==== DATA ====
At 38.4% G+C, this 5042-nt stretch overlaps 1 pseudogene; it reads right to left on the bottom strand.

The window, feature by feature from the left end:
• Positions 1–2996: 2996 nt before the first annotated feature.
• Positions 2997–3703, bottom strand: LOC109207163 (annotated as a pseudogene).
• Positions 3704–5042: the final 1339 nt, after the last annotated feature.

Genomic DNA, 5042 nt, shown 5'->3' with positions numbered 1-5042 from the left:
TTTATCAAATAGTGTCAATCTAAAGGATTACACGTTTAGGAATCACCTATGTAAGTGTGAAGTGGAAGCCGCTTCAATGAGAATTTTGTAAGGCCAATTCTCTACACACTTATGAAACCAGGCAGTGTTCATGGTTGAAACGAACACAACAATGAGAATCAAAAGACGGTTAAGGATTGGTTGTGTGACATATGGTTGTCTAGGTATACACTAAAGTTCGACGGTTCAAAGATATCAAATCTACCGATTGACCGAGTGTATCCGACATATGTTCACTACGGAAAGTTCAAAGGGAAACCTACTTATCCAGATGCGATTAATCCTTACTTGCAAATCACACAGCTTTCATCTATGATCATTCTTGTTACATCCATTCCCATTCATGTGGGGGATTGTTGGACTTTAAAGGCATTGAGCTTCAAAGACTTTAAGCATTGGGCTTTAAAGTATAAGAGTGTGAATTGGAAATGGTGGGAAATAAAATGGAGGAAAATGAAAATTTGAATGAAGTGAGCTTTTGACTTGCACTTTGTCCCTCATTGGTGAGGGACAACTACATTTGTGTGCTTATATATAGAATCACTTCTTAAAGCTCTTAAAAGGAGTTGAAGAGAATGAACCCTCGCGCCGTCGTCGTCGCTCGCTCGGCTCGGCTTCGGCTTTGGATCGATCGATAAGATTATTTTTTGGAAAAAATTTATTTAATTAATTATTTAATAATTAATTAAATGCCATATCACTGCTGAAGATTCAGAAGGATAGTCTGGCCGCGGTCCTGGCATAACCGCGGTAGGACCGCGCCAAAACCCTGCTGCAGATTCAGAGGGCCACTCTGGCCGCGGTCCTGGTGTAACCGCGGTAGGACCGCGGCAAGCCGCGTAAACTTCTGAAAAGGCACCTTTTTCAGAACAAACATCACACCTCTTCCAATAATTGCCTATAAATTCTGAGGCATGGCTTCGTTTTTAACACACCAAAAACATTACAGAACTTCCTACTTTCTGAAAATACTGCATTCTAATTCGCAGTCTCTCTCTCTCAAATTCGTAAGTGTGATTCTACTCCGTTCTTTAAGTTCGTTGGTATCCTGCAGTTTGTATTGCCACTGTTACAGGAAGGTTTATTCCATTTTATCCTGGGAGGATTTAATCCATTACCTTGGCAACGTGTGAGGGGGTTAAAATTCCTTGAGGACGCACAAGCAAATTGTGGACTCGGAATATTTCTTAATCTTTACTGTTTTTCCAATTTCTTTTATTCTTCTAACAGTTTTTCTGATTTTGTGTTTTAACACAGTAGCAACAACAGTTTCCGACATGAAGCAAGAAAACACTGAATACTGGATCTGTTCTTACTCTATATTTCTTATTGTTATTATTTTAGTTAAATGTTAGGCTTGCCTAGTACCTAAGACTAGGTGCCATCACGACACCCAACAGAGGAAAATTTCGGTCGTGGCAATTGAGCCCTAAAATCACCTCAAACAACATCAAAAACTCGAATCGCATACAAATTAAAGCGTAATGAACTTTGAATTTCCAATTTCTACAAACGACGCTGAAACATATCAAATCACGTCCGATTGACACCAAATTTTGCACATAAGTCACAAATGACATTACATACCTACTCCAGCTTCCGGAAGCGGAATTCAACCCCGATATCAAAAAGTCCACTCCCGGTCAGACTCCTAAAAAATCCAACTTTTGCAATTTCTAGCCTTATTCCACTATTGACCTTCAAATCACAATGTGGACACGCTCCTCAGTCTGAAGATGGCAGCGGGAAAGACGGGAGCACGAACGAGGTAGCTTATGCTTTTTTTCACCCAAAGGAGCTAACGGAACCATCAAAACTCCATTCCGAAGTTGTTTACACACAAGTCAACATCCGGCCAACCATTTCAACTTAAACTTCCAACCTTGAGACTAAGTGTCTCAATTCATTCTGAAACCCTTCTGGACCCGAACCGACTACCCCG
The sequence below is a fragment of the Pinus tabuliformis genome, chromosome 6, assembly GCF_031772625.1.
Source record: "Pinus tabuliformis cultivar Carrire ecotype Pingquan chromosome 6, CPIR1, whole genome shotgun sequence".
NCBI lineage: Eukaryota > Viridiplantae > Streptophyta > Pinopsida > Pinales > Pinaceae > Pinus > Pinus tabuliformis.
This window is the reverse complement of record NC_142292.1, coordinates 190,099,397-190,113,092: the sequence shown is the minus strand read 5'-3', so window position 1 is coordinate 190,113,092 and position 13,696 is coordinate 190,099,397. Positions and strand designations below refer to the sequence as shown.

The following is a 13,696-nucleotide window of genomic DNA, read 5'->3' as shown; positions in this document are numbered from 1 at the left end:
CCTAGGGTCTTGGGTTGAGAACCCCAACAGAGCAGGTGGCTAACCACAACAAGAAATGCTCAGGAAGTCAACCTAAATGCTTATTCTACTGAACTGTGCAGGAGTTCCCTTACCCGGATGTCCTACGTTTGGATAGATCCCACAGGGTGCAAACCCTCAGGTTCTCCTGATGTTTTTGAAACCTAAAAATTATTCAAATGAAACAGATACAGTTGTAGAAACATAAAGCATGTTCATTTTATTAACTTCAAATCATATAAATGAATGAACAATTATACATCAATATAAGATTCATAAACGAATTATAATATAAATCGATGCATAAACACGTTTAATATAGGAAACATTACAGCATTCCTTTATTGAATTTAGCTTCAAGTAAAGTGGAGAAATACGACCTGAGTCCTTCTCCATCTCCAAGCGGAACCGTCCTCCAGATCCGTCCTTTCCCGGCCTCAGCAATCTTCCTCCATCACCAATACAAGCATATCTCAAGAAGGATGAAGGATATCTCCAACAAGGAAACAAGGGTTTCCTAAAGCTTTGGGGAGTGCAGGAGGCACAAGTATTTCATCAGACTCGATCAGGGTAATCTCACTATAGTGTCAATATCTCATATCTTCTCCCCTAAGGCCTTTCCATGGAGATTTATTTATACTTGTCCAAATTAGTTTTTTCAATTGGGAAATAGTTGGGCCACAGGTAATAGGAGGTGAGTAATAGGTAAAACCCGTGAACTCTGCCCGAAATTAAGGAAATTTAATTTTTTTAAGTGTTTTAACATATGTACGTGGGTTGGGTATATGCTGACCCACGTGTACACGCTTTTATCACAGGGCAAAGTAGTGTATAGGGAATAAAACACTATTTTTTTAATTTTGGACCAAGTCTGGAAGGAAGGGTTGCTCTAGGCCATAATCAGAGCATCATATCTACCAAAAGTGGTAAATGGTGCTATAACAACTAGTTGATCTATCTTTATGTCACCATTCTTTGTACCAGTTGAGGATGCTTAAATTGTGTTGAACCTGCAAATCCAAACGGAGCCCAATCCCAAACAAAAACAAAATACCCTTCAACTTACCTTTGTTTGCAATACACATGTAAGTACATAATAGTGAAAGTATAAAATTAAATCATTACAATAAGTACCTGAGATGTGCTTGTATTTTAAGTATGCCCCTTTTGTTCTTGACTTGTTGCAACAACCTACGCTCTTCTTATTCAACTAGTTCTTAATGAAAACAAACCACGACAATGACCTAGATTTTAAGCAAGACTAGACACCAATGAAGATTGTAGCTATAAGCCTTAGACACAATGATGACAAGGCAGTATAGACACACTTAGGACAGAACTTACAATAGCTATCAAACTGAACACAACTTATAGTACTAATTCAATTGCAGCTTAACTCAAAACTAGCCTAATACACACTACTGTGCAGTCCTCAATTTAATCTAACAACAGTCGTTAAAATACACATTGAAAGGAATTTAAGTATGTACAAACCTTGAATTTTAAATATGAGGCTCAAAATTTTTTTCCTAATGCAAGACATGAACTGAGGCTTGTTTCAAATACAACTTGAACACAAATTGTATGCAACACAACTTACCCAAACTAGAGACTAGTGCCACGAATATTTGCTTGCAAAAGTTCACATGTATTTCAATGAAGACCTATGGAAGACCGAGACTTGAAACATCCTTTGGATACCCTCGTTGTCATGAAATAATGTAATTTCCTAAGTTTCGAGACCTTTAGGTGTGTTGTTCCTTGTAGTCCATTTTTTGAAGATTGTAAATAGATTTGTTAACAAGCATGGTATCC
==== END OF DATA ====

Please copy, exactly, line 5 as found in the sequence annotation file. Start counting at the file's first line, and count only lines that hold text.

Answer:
• Positions 3704–5042: the final 1339 nt, after the last annotated feature.